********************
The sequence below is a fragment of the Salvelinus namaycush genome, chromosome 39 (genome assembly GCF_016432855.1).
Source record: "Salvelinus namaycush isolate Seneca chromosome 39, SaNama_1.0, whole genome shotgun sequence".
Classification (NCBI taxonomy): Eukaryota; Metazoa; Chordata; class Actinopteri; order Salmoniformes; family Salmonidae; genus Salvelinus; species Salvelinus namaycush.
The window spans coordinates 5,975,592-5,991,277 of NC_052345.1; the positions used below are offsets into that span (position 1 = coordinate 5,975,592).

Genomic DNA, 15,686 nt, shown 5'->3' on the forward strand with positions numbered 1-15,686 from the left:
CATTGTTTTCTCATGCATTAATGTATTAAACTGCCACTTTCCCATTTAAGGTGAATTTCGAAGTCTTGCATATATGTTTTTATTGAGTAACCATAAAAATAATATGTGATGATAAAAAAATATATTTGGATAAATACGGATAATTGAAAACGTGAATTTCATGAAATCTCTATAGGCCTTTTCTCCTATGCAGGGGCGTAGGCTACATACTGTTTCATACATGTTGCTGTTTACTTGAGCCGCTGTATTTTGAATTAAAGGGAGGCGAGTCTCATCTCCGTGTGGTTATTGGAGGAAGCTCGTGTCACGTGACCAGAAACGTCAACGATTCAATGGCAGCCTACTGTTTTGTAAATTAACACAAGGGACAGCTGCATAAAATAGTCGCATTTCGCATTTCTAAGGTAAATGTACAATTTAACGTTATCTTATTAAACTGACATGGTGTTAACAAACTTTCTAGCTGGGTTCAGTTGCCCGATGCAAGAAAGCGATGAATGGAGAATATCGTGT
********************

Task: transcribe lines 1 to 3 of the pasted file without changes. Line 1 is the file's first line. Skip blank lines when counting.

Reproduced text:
The sequence below is a fragment of the Salvelinus namaycush genome, chromosome 39 (genome assembly GCF_016432855.1).
Source record: "Salvelinus namaycush isolate Seneca chromosome 39, SaNama_1.0, whole genome shotgun sequence".
Classification (NCBI taxonomy): Eukaryota; Metazoa; Chordata; class Actinopteri; order Salmoniformes; family Salmonidae; genus Salvelinus; species Salvelinus namaycush.